Herman Cain is catching flak today for the stumbling answer he gave to the editorial board of the Milwaukee Journal Sentinel when asked about Libya. The New York Times, Washington Post, Wall Street Journal, Los Angeles Times, Politico, and Slate are just a few of the media outlets running stories assessing what the video means for the Cain campaign. Cain dismissed the uproar as “silly” and said that he was “flattered” that his “pauses are so important that somebody wants to make a story out of it.”
Will the video derail Cain’s campaign? Probably not. It’s not as if the former pizza mogul has been positioning himself as the foreign policy candidate in the race. Past presidential candidates have stubbed themselves in similar or worse fashion and survived. Just recall the infamous foreign policy pop quiz that a Boston TV reporter sprung on an unprepared George W. Bush back in 1999. By itself, yesterday’s video is an eye-of-the-beholder event. Cain’s fans will see a candidate operating on very little sleep being very deliberate and careful to avoid being trapped by “gotcha” questions from journalists they presume to be unfriendly. Cain’s critics will see further proof that he is not ready to be commander in chief, but then again, they weren’t likely to vote for him in the first place.
Jon Huntsman spent yesterday at Brookings—an unlikely campaign stop for a GOP presidential candidate. He joked “I come with great trepidation now, hearing that I am the first of the candidates to show up.” Huntsman fielded a question on Mitt Romney’s plan to take a hard line on currency with China. Huntsman again called it “pandering”:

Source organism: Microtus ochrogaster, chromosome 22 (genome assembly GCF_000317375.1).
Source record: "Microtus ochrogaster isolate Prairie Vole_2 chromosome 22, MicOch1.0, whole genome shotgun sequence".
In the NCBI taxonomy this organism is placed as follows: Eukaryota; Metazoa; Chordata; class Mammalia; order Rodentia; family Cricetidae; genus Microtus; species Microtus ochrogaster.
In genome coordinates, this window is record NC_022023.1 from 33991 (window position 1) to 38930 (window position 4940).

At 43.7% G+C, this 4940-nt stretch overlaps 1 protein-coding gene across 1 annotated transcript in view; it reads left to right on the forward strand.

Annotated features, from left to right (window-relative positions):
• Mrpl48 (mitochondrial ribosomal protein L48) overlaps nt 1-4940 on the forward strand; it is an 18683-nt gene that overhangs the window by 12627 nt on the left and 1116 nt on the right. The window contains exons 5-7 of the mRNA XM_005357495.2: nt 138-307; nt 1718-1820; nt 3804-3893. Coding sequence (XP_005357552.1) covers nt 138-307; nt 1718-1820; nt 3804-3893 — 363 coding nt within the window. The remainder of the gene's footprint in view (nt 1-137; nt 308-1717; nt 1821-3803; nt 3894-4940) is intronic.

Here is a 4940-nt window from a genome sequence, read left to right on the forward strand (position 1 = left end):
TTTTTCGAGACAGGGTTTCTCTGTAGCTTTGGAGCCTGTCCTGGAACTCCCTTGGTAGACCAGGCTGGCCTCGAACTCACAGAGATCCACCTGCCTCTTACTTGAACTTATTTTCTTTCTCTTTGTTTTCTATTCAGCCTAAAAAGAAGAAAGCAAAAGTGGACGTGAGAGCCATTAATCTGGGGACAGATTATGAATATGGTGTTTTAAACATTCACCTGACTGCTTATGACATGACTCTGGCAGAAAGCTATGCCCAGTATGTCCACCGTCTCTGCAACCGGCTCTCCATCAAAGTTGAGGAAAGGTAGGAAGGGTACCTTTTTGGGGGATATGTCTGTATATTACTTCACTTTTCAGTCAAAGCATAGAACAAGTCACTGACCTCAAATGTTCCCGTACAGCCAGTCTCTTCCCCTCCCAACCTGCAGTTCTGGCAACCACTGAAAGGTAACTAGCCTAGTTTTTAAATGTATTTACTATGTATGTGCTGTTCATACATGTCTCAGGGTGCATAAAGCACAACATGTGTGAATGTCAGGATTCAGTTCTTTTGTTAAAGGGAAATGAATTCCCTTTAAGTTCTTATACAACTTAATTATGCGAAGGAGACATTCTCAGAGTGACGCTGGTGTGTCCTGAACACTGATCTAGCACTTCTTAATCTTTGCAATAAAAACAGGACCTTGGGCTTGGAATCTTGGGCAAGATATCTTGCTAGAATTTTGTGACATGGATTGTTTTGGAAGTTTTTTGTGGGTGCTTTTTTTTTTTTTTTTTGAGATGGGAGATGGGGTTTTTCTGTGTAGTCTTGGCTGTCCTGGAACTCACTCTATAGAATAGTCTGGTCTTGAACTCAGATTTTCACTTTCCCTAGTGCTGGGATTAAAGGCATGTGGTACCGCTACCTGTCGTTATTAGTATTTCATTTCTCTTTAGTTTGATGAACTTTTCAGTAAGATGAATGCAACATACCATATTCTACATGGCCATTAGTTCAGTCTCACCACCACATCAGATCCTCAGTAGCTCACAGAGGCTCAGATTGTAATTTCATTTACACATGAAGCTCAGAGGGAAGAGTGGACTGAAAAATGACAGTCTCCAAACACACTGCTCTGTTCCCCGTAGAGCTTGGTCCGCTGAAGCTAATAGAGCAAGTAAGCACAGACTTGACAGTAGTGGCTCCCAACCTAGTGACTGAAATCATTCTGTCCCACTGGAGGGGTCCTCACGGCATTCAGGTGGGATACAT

You start slapping on a tariff, and the Chinese are going to turn around and they’re going to say remember the quantitative easing programs part one and part two? You did the same thing, so, here’s a tariff on you guys.
Rick Santorum stopped by Laura Ingraham’s radio show yesterday and called for cooperating with Israel on a possible airstrike against Iran’s nuclear reactors:
I think we’re right to work with Israel to strike those reactors if necessary. And I believe we are at the point where it’s necessary to work with them – just like Israel did with Iraq, just like they did with Syria.
Santorum also defended foreign aid on MSNBC, arguing that it prevents the need for increased spending on military action. He criticized other candidates for “pandering to an anti-foreign aid element out there.”
CNN/Opinion Research Corporation released a poll released yesterday showing that Newt Gingrich is nearly tied with Mitt Romney at the front of the GOP pack. Romney has 24 percent support and Gingrich polls 22 percent. Gingrich has made huge gains in the past month—he is up from 8 percent support in October.